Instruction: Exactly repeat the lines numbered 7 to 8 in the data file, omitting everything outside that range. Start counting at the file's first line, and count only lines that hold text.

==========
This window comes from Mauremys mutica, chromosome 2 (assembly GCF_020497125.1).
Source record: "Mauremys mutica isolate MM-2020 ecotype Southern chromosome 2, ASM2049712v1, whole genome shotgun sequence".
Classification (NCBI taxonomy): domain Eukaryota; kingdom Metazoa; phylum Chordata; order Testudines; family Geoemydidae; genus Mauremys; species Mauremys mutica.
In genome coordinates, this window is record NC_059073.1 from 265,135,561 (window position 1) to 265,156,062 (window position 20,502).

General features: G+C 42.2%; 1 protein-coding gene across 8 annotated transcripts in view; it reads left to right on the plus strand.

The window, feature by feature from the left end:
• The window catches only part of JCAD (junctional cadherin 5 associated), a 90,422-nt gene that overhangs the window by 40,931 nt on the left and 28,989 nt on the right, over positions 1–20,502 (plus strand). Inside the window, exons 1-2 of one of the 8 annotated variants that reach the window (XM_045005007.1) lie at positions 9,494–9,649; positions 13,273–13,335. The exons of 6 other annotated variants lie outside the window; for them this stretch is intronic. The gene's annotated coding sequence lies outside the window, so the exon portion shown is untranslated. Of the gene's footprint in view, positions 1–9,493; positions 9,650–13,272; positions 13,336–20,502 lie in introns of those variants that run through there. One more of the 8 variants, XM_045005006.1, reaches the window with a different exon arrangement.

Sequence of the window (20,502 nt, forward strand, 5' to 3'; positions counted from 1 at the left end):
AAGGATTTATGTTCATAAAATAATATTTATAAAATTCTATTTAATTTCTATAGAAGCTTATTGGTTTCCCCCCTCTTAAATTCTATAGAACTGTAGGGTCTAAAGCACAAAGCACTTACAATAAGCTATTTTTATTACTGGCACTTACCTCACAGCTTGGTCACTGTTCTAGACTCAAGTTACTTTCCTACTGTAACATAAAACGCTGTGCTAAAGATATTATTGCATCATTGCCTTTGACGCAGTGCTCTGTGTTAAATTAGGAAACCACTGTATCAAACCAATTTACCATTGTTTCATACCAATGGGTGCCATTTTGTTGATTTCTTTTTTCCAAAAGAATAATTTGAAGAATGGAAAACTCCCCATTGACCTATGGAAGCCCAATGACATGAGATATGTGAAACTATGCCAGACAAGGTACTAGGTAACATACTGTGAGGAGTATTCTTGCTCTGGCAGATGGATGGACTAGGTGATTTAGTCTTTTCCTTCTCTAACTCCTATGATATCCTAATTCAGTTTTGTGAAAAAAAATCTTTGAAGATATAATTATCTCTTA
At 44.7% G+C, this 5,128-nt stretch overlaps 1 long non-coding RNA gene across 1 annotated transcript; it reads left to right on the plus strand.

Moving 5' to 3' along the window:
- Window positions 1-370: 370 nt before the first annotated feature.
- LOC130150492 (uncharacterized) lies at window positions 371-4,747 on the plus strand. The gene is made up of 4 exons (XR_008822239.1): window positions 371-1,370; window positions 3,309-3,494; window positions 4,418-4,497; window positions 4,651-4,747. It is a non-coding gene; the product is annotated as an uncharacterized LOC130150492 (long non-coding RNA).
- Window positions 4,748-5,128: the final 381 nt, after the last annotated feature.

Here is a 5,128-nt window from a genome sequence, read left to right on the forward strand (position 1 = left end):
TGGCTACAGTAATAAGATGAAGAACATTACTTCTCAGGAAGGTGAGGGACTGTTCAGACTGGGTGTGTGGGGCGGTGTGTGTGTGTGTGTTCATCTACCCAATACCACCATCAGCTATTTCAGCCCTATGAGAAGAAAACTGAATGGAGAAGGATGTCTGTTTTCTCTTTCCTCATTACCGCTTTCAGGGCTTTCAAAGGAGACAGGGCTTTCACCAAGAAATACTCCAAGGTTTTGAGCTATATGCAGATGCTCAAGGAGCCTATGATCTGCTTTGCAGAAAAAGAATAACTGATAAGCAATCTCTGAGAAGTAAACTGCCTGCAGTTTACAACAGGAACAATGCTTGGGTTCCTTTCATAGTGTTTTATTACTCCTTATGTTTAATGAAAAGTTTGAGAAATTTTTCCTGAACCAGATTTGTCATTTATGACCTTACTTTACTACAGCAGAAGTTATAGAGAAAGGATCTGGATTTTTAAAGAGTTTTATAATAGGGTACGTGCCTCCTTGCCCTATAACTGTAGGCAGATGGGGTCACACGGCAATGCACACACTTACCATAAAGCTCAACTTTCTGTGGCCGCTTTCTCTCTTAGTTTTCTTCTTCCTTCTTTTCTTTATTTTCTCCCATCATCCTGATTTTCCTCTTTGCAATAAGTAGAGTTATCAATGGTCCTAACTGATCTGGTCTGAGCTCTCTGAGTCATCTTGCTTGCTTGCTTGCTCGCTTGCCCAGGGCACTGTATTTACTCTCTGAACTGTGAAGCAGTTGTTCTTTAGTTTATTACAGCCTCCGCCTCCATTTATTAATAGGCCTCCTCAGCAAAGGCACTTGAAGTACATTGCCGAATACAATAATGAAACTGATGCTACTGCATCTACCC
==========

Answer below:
• The window catches only part of JCAD (junctional cadherin 5 associated), a 90,422-nt gene that overhangs the window by 40,931 nt on the left and 28,989 nt on the right, over positions 1–20,502 (plus strand). Inside the window, exons 1-2 of one of the 8 annotated variants that reach the window (XM_045005007.1) lie at positions 9,494–9,649; positions 13,273–13,335. The exons of 6 other annotated variants lie outside the window; for them this stretch is intronic. The gene's annotated coding sequence lies outside the window, so the exon portion shown is untranslated. Of the gene's footprint in view, positions 1–9,493; positions 9,650–13,272; positions 13,336–20,502 lie in introns of those variants that run through there. One more of the 8 variants, XM_045005006.1, reaches the window with a different exon arrangement.

Sequence of the window (20,502 nt, forward strand, 5' to 3'; positions counted from 1 at the left end):